Editor’s note: Find the latest COVID-19 news and guidance in Medscape’s Coronavirus Resource Center.
Individuals are more worried about family members becoming ill with COVID-19 or about unknowingly transmitting the disease to family members than they are about contracting it themselves, results of a new survey show.
Investigators surveyed over 3000 adults, using an online questionnaire. Of the respondents, about 20% were healthcare workers, and most were living in locations with active stay-at-home orders at the time of the survey.
Close to half of participants were worried about family members contracting the virus, one third were worried about unknowingly infecting others, and 20% were worried about contracting the virus themselves.
“We were a little surprised to see that people were more concerned about others than about themselves, specifically worrying about whether a family member would contract COVID-19 and whether they might unintentionally infect others,” lead author Ran Barzilay, MD, PhD, child and adolescent psychiatrist at the Children’s Hospital of Philadelphia (CHOP), told Medscape Medical News.
The study was published online August 20 in Translational Psychiatry.
“The pandemic has provided a unique opportunity to study resilience in healthcare professionals and others,” said Barzilay, assistant professor at the Lifespan Brain Institute, a collaboration between CHOP and the University of Pennsylvania, under the directorship of Raquel Gur, MD, PhD.
“After the pandemic broke out in March, we launched a website in early April where we surveyed people for levels of resilience, mental health, and well-being during the outbreak,” he added.
The researchers used a “snowball recruitment” approach, in which teams sent out information about the online survey to their social networks and mailing lists. Survey participants then shared it with their contacts.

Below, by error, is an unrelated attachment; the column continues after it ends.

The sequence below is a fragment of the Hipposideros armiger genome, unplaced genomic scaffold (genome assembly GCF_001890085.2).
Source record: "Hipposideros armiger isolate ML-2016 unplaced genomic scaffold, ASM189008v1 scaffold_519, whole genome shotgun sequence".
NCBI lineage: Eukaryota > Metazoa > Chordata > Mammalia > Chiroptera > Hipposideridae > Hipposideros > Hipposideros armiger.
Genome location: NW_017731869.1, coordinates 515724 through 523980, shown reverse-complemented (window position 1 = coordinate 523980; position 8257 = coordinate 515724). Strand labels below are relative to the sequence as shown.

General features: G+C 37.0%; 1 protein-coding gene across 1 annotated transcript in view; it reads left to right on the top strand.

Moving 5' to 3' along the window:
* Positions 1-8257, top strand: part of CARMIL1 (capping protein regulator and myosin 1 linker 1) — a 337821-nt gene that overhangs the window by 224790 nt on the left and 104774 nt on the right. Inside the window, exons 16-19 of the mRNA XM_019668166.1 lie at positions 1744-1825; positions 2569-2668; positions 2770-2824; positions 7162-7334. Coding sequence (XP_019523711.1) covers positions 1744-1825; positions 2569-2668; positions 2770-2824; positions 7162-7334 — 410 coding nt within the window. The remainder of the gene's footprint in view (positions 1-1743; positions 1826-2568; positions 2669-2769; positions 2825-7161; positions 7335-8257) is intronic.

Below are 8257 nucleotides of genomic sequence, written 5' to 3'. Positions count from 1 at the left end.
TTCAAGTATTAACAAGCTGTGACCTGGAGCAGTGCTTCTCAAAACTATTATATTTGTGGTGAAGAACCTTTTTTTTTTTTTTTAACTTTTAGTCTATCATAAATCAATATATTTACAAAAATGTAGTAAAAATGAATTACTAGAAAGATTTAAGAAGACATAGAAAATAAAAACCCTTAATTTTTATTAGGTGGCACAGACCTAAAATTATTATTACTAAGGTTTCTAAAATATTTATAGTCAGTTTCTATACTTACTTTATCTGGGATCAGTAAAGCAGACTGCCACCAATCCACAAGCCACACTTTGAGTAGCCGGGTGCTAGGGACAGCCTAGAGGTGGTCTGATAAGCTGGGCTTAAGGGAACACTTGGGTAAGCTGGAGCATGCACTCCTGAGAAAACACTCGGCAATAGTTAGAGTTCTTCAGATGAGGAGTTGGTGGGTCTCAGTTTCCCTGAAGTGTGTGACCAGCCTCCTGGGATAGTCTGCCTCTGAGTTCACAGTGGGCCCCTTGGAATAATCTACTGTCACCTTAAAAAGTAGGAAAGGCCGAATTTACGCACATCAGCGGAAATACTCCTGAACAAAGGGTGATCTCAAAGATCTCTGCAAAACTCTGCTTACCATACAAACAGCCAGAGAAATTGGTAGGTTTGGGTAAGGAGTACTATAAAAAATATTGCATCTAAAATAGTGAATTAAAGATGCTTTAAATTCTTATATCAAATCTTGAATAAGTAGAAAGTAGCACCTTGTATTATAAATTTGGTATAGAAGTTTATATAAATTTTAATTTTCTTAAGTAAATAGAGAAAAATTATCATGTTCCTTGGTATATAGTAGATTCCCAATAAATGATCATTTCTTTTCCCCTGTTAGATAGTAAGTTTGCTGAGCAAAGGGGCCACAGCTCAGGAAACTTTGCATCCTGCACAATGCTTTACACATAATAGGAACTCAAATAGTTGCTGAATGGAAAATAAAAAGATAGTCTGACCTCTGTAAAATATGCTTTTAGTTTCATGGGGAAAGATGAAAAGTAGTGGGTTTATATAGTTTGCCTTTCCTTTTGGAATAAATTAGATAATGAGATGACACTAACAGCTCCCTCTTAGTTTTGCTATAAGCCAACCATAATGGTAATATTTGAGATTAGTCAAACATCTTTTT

“To date, over 7000 people have completed it — mostly from the US but also from Israel,” Barzilay said.
The survey was anonymous, but participants could choose to have follow-up contact. The survey included an interactive 21-item resilience questionnaire and an assessment of COVID-19-related items related to worries concerning the following: contracting, dying from, or currently having the illness; having a family member contract the illness; unknowingly infecting others; and experiencing significant financial burden.
“What makes the survey unique is that it’s not just a means of collecting data but also an interactive platform that gives participants immediate personalized feedback, based on their responses to the resilience and well-being surveys, with practical tips and recommendations for stress management and ways of boosting resilience,” Barzilay said.
Ten days into the survey, data were available on 3042 participants (64% women, 54% with advanced education, 20.5% healthcare providers), who ranged in age from 18 to 70 years (mean [SD], 38.9 [11.9] years).
After accounting for covariates, the researchers found that participants reported more distress about family members contracting COVID-19 and about unknowingly infecting others than about getting COVID-19 themselves (48.5% and 36% vs 19.9%, respectively; P < .0005).
Increased COVID-19-related worries were associated with 22% higher anxiety and 16.1% higher depression scores; women had higher scores than men on both.
Each 1-SD increase in the composite score of COVID-19 worries was associated with over twice the increased probability of generalized anxiety and depression (odds ratio [OR], 2.23; 95% CI, 1.88 – 2.65; and OR, 1.67; 95% CI, 1.41 – 1.98, respectively; for both, P < .001).